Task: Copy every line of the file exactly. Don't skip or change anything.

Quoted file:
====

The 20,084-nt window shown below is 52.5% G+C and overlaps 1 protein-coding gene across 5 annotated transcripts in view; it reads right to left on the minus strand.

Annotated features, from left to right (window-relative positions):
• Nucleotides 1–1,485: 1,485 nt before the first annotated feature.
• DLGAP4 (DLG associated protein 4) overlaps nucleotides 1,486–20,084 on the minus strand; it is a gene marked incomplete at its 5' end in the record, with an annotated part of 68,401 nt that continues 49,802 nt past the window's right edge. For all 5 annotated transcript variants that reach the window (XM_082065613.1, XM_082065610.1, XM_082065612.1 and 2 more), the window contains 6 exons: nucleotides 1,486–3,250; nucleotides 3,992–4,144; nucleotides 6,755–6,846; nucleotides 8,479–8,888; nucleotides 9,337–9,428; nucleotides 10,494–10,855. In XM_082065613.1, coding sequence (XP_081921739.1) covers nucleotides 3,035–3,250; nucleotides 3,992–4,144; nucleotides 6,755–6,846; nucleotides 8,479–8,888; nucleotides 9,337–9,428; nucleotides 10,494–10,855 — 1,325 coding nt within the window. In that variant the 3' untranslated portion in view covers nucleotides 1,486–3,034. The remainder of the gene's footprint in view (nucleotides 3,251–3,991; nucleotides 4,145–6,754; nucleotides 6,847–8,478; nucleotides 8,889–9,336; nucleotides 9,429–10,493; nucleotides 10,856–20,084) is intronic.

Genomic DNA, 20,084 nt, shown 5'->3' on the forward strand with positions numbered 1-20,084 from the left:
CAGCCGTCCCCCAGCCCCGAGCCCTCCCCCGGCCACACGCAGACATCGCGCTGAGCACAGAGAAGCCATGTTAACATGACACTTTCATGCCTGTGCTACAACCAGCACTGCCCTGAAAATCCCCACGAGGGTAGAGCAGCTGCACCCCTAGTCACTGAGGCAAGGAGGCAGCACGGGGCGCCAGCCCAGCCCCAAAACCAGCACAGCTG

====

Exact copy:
The 20,084-nt window shown below is 52.5% G+C and overlaps 1 protein-coding gene across 5 annotated transcripts in view; it reads right to left on the minus strand.

Annotated features, from left to right (window-relative positions):
• Nucleotides 1–1,485: 1,485 nt before the first annotated feature.
• DLGAP4 (DLG associated protein 4) overlaps nucleotides 1,486–20,084 on the minus strand; it is a gene marked incomplete at its 5' end in the record, with an annotated part of 68,401 nt that continues 49,802 nt past the window's right edge. For all 5 annotated transcript variants that reach the window (XM_082065613.1, XM_082065610.1, XM_082065612.1 and 2 more), the window contains 6 exons: nucleotides 1,486–3,250; nucleotides 3,992–4,144; nucleotides 6,755–6,846; nucleotides 8,479–8,888; nucleotides 9,337–9,428; nucleotides 10,494–10,855. In XM_082065613.1, coding sequence (XP_081921739.1) covers nucleotides 3,035–3,250; nucleotides 3,992–4,144; nucleotides 6,755–6,846; nucleotides 8,479–8,888; nucleotides 9,337–9,428; nucleotides 10,494–10,855 — 1,325 coding nt within the window. In that variant the 3' untranslated portion in view covers nucleotides 1,486–3,034. The remainder of the gene's footprint in view (nucleotides 3,251–3,991; nucleotides 4,145–6,754; nucleotides 6,847–8,478; nucleotides 8,889–9,336; nucleotides 9,429–10,493; nucleotides 10,856–20,084) is intronic.

Genomic DNA, 20,084 nt, shown 5'->3' on the forward strand with positions numbered 1-20,084 from the left:
CAGCCGTCCCCCAGCCCCGAGCCCTCCCCCGGCCACACGCAGACATCGCGCTGAGCACAGAGAAGCCATGTTAACATGACACTTTCATGCCTGTGCTACAACCAGCACTGCCCTGAAAATCCCCACGAGGGTAGAGCAGCTGCACCCCTAGTCACTGAGGCAAGGAGGCAGCACGGGGCGCCAGCCCAGCCCCAAAACCAGCACAGCTG